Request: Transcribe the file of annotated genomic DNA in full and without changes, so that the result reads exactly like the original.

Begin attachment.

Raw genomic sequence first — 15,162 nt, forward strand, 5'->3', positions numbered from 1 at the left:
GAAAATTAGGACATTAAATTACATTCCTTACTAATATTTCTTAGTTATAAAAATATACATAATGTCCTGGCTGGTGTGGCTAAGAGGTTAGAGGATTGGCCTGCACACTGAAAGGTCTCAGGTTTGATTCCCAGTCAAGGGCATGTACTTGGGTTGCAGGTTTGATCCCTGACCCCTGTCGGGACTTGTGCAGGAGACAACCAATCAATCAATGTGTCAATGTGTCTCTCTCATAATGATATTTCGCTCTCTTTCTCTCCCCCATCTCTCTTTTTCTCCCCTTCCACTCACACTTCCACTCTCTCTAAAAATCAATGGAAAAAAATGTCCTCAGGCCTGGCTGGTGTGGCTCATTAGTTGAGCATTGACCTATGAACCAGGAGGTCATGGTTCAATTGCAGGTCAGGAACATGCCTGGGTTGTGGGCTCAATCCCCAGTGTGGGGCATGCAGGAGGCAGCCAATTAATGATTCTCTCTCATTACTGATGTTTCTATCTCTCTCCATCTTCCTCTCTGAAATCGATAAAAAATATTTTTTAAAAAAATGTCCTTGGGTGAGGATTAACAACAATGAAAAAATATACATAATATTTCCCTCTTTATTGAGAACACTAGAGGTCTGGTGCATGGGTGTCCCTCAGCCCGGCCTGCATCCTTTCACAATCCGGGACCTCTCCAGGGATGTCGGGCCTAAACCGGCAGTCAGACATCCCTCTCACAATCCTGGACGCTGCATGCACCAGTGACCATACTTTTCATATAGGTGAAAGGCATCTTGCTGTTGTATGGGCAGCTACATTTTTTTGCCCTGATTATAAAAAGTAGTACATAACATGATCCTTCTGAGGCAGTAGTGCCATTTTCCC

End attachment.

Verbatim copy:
Raw genomic sequence first — 15,162 nt, forward strand, 5'->3', positions numbered from 1 at the left:
GAAAATTAGGACATTAAATTACATTCCTTACTAATATTTCTTAGTTATAAAAATATACATAATGTCCTGGCTGGTGTGGCTAAGAGGTTAGAGGATTGGCCTGCACACTGAAAGGTCTCAGGTTTGATTCCCAGTCAAGGGCATGTACTTGGGTTGCAGGTTTGATCCCTGACCCCTGTCGGGACTTGTGCAGGAGACAACCAATCAATCAATGTGTCAATGTGTCTCTCTCATAATGATATTTCGCTCTCTTTCTCTCCCCCATCTCTCTTTTTCTCCCCTTCCACTCACACTTCCACTCTCTCTAAAAATCAATGGAAAAAAATGTCCTCAGGCCTGGCTGGTGTGGCTCATTAGTTGAGCATTGACCTATGAACCAGGAGGTCATGGTTCAATTGCAGGTCAGGAACATGCCTGGGTTGTGGGCTCAATCCCCAGTGTGGGGCATGCAGGAGGCAGCCAATTAATGATTCTCTCTCATTACTGATGTTTCTATCTCTCTCCATCTTCCTCTCTGAAATCGATAAAAAATATTTTTTAAAAAAATGTCCTTGGGTGAGGATTAACAACAATGAAAAAATATACATAATATTTCCCTCTTTATTGAGAACACTAGAGGTCTGGTGCATGGGTGTCCCTCAGCCCGGCCTGCATCCTTTCACAATCCGGGACCTCTCCAGGGATGTCGGGCCTAAACCGGCAGTCAGACATCCCTCTCACAATCCTGGACGCTGCATGCACCAGTGACCATACTTTTCATATAGGTGAAAGGCATCTTGCTGTTGTATGGGCAGCTACATTTTTTTGCCCTGATTATAAAAAGTAGTACATAACATGATCCTTCTGAGGCAGTAGTGCCATTTTCCC